Title

Sympatric black-headed and elegant trogons focus on different plumage characteristics for species recognition

Document Type

Article

Publication Date

2016

Publication Title

Animal Behaviour

Volume

116

First Page

213

Last Page

221

DOI

10.1016/j.anbehav.2016.03.035

Abstract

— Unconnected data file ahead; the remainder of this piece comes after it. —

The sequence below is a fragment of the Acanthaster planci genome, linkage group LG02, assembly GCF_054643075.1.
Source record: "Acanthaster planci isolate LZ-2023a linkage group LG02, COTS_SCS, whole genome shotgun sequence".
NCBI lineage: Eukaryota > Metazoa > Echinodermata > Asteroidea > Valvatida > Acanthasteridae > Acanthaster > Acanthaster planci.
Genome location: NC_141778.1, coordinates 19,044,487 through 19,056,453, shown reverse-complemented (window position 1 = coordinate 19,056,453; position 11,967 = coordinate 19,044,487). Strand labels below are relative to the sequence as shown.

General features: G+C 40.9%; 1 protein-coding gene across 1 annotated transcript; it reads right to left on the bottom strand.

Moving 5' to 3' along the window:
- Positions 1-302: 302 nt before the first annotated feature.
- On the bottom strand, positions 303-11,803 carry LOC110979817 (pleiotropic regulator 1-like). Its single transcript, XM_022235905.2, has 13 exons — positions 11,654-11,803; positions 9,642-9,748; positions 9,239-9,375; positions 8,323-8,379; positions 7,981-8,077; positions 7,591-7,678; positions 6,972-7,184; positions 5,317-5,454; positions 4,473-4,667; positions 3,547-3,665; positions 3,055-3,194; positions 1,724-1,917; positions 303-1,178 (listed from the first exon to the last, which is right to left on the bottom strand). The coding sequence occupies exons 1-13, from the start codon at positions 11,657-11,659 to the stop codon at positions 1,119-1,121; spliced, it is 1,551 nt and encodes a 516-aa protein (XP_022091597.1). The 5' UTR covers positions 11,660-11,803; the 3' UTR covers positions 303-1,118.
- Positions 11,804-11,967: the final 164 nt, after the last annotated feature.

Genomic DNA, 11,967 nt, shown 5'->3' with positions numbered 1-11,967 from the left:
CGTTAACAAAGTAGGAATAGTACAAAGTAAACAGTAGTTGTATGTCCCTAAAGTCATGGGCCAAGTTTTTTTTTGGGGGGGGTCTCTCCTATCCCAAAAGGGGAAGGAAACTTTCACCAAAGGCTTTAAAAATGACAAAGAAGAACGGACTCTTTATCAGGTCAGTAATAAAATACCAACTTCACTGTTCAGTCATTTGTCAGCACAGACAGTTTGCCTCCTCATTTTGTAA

The ability of individuals to distinguish conspecifics from similar-looking congeners has important evolutionary consequences, yet few studies have determined which specific visual characteristics are used for species recognition, and whether closely related species use the same characteristics. In particular, sympatry with similar-looking congeners may influence which traits are important in species recognition. We presented elegant trogons, Trogon elegans, and black-headed trogons, Trogon melanocephalus, with models that closely resembled conspecifics and models that differed in either the colour of the belly, the colour of the upperparts or the tail-barring pattern, while broadcasting species-specific songs. Elegant trogons showed significantly more aggression towards the conspecific and tail models, suggesting that belly and back colour, but not tail-barring pattern, are important for species recognition in this species. In contrast, the black-headed trogon approached all models very closely, except for the conspecific model. We interpret this counterintuitive behaviour as reluctance to approach an unknown conspecific, suggesting that all three plumage traits are important for species recognition in black-headed trogons. Because the elegant trogon is not sympatric with a similar-looking congener, we argue that they may lack the ability to discriminate fine-barring tail differences or overlook this trait. Sympatry with the similar-looking violaceous trogon may have influenced species recognition in black-headed trogons, favouring the use of all three plumage characteristics, including tail-banding patterns, which differ between these species. Alternatively, it is possible that incongruent stimuli are attended to differently, with elegant trogons focusing on the acoustic traits and black-headed trogons focusing on visual cues. Nevertheless, our study provides the first experimental evidence that specific plumage patches are used for species recognition and that closely related species may use different traits for species recognition. Our findings also suggest that the presence of a similar-looking congener can influence which traits are important in species recognition.

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